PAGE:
Fifteen Mile Brook

Gold was discovered at Fifteen Mile Brook, just north of Middlefield, Queens County, in 1880.

(Fifteen Mile Brook is not to be confused with Fifteen Mile Stream, an historical gold district in Halifax County.)

The Fifteen Mile Brook discovery was along the Liverpool-Caledonia road, now called Highway 8. Rich drift (gold flakes in gravel) was found on the east side of the road but most historical activity took place on the west side.

Some prospecting was done in the 1880s and 1890s but it was not until 1901 that efforts became more substantive. A shaft was sunk on the Lowe vein that year and tunnels were dug. A 5-stamp mill was built in 1902 but there are no known production records to tell us how much gold was produced in the next several years.

(Most Nova Scotia gold is in quartz veins, which means the gold needs to be separated from the quartz and other host rock. The first step is to pulverize the rock/ore so the gold can be chemically separated from it. The most common technology in Nova Scotia for pulverizing ore in the second half of the 1800s and early decades of the 1900s was the stamp mill – a large machine that crushed gold-bearing rock by stamping it over and over. Learn more about how gold ore was milled at

In 1906, C. N. Crowe worked at the site for about two months. He extracted 240 tons of ore, which produced 54 ounces of gold.

In 1910, the Lowe mine was dewatered and more tunnelling was done. Ninety-two ounces of gold were produced from 530 tons of ore that year and in 1911, 25 ounces were produced from 250 tons.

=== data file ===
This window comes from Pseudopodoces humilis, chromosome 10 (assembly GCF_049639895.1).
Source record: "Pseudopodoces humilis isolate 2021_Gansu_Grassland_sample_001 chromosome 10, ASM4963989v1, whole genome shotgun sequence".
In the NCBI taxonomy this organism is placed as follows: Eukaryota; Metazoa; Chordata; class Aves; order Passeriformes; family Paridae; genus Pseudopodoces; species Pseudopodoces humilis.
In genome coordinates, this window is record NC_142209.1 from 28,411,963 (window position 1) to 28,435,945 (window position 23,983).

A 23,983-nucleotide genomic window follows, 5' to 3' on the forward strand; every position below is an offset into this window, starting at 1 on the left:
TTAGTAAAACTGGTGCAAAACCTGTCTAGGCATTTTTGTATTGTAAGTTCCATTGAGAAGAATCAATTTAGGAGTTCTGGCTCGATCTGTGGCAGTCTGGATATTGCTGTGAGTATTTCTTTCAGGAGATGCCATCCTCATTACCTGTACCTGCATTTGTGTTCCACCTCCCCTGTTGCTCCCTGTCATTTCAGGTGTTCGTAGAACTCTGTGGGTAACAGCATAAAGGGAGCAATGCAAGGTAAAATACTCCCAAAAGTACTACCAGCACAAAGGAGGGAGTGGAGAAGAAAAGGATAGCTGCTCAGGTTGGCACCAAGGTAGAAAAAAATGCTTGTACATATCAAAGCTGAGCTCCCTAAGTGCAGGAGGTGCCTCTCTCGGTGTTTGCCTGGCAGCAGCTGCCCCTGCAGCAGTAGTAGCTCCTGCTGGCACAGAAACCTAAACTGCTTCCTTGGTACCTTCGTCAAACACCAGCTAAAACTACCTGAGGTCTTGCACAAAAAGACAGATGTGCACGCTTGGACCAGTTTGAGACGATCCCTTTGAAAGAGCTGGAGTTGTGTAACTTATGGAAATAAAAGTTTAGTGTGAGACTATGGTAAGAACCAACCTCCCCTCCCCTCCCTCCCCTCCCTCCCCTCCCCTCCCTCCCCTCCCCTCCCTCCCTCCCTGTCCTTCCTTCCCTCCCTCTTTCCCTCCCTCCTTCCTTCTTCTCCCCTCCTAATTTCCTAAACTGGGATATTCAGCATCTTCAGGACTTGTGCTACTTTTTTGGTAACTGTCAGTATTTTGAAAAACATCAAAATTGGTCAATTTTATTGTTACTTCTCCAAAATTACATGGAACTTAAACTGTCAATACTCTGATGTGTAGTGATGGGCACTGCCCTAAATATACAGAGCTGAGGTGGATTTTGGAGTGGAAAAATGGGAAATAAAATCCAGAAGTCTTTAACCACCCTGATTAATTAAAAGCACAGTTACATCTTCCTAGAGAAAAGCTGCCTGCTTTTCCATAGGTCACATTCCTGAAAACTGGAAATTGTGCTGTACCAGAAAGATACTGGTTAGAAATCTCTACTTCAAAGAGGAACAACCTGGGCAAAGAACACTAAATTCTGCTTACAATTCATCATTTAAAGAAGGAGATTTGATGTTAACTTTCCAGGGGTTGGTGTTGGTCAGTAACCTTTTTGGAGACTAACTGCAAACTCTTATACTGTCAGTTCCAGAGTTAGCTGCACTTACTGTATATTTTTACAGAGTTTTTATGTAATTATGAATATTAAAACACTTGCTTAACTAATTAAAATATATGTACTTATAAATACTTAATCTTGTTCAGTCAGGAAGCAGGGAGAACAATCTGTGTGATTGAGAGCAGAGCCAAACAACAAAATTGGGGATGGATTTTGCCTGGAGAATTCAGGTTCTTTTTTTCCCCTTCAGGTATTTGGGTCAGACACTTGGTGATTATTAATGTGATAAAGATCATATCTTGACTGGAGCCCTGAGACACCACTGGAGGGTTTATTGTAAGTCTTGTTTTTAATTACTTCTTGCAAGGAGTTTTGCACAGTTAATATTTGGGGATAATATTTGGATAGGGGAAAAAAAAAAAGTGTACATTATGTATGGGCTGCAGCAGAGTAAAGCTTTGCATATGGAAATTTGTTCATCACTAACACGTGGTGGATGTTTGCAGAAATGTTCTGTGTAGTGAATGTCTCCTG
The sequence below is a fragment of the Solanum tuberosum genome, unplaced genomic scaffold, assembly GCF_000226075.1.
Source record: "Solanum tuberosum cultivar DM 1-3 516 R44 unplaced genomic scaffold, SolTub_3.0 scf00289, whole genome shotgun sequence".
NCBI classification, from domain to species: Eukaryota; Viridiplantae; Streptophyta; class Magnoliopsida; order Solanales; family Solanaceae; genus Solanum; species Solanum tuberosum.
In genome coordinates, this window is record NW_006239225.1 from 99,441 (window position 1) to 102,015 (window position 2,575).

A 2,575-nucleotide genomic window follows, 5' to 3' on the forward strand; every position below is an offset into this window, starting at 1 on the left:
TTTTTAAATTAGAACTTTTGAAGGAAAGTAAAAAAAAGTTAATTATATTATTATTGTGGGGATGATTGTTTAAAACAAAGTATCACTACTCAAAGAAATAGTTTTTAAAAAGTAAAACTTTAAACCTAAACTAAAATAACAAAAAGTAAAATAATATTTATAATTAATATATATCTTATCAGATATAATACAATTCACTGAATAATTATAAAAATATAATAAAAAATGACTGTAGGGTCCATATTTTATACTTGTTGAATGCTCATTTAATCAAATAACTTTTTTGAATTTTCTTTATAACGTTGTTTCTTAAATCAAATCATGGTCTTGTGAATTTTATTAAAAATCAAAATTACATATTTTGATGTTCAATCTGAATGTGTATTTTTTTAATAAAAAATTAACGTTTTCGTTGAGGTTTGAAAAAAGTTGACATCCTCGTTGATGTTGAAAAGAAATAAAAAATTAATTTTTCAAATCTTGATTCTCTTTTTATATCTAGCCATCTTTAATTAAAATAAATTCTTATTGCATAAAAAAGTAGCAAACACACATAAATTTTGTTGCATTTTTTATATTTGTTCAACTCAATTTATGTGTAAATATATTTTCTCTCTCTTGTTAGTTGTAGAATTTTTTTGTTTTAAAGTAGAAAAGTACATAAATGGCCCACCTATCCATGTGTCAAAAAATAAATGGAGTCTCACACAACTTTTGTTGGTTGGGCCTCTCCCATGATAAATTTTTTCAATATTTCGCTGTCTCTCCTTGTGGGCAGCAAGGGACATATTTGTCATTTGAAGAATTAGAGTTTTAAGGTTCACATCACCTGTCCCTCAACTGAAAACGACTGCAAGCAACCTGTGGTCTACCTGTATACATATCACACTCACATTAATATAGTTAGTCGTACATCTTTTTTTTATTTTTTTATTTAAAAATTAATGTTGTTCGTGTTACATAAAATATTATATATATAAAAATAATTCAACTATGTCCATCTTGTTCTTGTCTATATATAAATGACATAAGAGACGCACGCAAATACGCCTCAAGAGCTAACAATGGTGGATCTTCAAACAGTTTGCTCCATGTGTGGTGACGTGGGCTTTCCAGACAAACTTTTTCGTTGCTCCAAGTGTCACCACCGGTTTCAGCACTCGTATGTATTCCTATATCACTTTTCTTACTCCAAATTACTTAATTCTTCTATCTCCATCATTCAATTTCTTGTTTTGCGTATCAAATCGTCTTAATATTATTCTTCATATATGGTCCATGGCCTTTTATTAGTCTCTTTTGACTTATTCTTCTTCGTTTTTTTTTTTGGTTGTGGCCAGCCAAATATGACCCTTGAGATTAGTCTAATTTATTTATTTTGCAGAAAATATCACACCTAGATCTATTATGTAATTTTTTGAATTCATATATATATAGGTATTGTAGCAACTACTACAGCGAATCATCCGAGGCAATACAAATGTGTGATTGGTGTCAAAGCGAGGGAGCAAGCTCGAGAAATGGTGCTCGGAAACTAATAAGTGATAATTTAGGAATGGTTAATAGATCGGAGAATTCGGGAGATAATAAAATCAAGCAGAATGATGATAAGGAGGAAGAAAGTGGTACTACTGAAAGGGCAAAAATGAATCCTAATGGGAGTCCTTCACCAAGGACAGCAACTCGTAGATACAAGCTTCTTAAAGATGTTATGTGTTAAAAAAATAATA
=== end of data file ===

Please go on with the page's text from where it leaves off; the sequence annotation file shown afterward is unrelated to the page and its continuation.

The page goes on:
The Switzer Mining Company operated the mine from 1912-14. Twenty-one ounces were produced in 1912, 304 ounces in 1913 and 45 ounces in 1914. Work then ceased.

S. A. Forrest did prospecting at the mine in the 1930s and produced one ounce of gold in 1934.

In 1946, the Consolidated Mining and Smelting Company of Canada (later called Cominco) had a study done of the Lowe mine. Assays (tests) were promising, but the company did not pursue the project.

Exploration has taken place at the site intermittently since.

Total reported production at Fifteen Mile Brook was 881 ounces of gold.

The Fifteen Mile Brook gold deposit is unusual geologically. In most Meguma gold mines in Nova Scotia – which is almost all our historical gold mines – the producing quartz veins ran parallel to bedding (the layers of rock).

However, the Fifteen Mile Brook veins were cross veins, meaning they cut across the bedding.

That may not sound like a big deal but picture a grid. Most Nova Scotia gold is found along the horizonal lines but in Fifteen Mile Brook and a small number of other sites in southwestern Nova Scotia the gold is found along the vertical lines. This is a simplification to illustrate the point, but that is a huge difference geologically and it’s a mystery why these gold deposits formed that way.